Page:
Letter: Identifiable problems

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The Independent Online
Sir: As a law student, I attended the Divisional Court hearings of Willcock v. Muckle on 25-26 June 1951 (letter, 18 August). Mr Willcock was appealing, by way of case stated, from his conviction for failing to carry his identity card. He argued that the enabling legislation, passed for the war emergency, had lapsed. As an indication of the importance of the case, it was heard by a bench of seven judges, including the Lord Chief Justice, Lord Goddard. In fact, the appeal failed and judgment was given for the Crown on the basis that the legislation had full force and effect.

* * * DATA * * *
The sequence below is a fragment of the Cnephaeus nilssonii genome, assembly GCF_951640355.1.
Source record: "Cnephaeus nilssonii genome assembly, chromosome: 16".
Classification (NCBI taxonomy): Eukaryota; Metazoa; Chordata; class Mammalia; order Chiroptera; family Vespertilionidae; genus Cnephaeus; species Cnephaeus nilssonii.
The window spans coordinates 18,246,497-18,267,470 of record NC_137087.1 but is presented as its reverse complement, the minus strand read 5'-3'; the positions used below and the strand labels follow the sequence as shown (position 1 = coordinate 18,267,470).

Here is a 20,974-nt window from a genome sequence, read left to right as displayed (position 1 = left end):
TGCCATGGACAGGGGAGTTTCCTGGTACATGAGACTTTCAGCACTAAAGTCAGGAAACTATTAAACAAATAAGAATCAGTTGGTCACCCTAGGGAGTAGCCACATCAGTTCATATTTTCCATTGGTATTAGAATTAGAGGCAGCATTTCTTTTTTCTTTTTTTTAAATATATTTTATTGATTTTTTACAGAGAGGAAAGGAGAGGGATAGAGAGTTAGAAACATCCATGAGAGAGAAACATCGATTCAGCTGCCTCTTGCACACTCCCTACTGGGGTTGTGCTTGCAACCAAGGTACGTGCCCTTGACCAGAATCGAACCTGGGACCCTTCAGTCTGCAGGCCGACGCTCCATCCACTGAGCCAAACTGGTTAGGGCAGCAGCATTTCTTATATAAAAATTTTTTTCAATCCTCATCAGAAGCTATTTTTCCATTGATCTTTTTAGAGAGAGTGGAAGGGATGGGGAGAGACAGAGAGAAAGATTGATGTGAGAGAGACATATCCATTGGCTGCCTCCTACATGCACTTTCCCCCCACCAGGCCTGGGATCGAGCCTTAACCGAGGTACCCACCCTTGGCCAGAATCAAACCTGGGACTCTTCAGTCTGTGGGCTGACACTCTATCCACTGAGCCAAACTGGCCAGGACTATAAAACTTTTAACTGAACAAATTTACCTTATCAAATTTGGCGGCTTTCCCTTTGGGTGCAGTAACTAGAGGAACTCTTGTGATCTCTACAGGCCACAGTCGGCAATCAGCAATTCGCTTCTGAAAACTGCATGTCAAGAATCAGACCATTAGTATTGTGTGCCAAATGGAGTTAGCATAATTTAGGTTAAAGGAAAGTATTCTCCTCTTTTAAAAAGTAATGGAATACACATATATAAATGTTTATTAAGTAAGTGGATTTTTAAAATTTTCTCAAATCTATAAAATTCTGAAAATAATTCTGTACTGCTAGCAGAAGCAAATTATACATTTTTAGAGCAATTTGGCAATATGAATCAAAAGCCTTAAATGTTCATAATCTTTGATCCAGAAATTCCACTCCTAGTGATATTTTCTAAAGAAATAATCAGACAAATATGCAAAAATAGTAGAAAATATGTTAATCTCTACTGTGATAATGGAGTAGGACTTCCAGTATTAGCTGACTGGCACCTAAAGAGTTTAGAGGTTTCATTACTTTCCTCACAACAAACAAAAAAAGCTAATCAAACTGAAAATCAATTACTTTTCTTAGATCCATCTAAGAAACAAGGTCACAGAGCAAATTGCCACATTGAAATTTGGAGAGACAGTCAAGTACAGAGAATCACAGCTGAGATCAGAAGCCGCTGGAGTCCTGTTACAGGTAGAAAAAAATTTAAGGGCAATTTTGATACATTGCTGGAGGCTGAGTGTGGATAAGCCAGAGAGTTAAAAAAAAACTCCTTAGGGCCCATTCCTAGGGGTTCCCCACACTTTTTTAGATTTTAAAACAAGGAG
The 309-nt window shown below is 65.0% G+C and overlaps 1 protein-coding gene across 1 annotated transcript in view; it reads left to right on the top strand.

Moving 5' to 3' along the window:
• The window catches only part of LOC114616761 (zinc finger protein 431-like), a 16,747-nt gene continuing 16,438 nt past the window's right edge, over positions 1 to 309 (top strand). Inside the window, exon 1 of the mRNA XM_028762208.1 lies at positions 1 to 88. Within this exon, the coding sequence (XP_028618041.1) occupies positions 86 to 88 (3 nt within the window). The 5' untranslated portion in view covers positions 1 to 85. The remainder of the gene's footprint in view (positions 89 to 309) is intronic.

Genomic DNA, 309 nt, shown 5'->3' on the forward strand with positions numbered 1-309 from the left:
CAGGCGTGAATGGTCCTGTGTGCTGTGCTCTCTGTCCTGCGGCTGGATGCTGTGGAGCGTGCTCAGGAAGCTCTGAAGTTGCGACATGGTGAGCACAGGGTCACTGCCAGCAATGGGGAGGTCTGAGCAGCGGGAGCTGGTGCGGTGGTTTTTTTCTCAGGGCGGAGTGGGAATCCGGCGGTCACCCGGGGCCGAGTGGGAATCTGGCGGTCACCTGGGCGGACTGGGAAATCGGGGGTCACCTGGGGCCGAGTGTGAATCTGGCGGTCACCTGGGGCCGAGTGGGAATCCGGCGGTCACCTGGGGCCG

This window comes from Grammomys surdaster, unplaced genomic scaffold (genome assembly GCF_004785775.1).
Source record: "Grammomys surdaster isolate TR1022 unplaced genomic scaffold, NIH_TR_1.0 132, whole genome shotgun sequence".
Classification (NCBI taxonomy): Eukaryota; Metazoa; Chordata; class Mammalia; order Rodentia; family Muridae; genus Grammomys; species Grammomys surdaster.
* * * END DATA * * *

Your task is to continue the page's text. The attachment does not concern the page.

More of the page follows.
However, Mr Willcock had the moral victory, because the court heavily criticised the government for failing to repeal the wartime measure and so subject the citizen to the risk of harassment by the police when the need for such a power had passed. Shortly after, the government announced its intention to repeal.

Those who advocate the reintroduction of identity cards should be aware that a requirement to carry a card necessarily involves a requirement to produce it, and reflect whether the probable distress and anger arising from the exercise of the power to require production is outweighed by the benefits aimed at.

Yours sincerely,